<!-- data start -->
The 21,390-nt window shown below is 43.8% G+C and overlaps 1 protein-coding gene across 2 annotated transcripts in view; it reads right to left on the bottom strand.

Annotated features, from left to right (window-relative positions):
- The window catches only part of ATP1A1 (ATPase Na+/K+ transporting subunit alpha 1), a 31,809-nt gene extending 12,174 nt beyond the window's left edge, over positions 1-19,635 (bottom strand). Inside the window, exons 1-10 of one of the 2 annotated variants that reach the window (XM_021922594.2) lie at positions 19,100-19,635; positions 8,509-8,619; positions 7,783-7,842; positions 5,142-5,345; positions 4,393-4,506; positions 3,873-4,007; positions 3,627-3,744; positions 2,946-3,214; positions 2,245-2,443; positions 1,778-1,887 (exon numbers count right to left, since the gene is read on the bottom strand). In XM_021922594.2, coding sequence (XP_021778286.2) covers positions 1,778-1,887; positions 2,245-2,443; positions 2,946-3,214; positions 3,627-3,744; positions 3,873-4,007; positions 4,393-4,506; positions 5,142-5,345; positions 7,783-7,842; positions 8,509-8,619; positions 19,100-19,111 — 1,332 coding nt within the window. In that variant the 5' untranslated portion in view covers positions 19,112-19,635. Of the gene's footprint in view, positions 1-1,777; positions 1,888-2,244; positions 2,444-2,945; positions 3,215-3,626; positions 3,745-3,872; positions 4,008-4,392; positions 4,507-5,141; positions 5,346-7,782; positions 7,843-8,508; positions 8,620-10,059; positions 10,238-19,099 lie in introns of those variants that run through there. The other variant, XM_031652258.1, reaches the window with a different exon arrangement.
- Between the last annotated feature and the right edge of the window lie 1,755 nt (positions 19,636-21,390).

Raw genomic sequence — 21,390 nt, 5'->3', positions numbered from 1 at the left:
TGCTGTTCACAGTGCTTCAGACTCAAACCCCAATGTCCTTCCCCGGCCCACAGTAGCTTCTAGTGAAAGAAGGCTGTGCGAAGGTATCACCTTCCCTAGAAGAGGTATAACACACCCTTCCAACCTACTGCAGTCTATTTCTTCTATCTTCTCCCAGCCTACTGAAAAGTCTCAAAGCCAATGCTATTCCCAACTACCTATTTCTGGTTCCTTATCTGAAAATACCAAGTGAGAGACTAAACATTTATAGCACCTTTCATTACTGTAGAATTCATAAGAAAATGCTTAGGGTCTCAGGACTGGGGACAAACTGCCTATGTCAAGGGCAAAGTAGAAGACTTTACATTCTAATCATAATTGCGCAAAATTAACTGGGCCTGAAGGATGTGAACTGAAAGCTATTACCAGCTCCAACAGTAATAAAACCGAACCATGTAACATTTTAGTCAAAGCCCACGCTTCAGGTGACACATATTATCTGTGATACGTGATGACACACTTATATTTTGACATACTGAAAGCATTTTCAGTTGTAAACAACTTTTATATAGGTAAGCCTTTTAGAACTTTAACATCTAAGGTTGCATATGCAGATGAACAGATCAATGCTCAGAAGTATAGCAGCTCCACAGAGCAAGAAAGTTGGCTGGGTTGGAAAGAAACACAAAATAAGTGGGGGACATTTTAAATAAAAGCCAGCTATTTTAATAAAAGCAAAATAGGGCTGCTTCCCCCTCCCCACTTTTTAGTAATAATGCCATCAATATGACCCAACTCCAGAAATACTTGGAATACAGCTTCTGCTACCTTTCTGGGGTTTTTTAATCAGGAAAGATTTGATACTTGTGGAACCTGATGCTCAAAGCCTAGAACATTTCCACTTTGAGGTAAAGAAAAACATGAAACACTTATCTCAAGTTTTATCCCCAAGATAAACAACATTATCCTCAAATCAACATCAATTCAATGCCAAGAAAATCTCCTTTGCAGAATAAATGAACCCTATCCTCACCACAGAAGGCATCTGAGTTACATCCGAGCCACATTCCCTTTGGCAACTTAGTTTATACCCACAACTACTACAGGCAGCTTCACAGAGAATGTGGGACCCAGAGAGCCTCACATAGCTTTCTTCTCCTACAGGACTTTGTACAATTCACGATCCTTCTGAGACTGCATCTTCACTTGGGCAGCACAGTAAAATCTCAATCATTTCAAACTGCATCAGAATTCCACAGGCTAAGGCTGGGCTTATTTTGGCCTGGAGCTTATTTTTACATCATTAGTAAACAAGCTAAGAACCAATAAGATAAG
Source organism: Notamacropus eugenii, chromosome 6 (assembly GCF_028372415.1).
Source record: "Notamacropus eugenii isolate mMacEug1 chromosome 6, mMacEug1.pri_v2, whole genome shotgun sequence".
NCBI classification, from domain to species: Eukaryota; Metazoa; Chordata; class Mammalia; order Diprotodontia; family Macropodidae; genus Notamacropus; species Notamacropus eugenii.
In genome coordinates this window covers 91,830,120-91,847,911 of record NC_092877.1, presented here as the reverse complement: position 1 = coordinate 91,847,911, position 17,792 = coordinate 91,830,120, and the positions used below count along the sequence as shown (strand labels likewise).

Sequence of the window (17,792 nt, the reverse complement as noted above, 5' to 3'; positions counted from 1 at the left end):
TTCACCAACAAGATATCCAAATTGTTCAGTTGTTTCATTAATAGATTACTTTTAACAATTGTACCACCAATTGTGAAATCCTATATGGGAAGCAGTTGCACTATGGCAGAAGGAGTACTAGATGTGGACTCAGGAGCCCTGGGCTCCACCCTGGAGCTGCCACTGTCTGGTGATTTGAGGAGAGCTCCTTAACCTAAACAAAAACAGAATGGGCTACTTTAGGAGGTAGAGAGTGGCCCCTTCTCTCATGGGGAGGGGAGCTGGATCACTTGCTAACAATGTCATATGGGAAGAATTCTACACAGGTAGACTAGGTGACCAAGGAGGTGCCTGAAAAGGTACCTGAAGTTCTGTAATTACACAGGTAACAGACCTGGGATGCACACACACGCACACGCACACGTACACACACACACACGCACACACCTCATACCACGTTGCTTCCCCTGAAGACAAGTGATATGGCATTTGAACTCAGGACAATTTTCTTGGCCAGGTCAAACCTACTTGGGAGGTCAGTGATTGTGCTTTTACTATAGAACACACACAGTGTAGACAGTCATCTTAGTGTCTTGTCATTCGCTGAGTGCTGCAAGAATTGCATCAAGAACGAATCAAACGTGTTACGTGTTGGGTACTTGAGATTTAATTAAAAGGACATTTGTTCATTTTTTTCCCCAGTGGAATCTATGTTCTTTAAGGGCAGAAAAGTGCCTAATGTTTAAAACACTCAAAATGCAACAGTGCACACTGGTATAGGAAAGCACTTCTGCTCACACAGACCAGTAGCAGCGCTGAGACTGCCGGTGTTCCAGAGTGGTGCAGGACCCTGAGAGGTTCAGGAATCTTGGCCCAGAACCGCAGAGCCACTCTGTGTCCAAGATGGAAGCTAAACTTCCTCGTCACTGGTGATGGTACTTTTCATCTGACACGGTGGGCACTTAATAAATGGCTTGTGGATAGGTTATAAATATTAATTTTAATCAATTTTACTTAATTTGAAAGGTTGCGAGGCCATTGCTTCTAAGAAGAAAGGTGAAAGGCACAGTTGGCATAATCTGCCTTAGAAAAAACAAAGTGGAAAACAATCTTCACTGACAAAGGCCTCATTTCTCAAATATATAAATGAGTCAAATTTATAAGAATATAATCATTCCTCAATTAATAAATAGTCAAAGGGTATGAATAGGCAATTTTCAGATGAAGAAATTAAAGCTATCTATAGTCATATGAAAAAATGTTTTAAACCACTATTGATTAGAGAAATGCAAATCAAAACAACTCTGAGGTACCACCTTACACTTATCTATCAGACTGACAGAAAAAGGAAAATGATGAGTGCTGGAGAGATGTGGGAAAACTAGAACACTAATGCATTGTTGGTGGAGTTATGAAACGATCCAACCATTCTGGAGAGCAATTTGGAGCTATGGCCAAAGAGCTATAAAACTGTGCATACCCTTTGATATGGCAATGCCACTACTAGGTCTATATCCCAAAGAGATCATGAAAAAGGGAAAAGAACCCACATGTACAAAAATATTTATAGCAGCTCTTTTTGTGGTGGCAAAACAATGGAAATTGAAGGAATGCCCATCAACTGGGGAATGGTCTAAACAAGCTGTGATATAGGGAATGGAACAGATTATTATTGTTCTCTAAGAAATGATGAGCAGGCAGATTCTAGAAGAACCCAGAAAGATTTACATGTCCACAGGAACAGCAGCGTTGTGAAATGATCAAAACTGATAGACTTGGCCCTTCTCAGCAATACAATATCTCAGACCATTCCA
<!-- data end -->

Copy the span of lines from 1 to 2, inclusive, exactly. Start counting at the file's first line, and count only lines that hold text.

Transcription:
The 21,390-nt window shown below is 43.8% G+C and overlaps 1 protein-coding gene across 2 annotated transcripts in view; it reads right to left on the bottom strand.

Annotated features, from left to right (window-relative positions):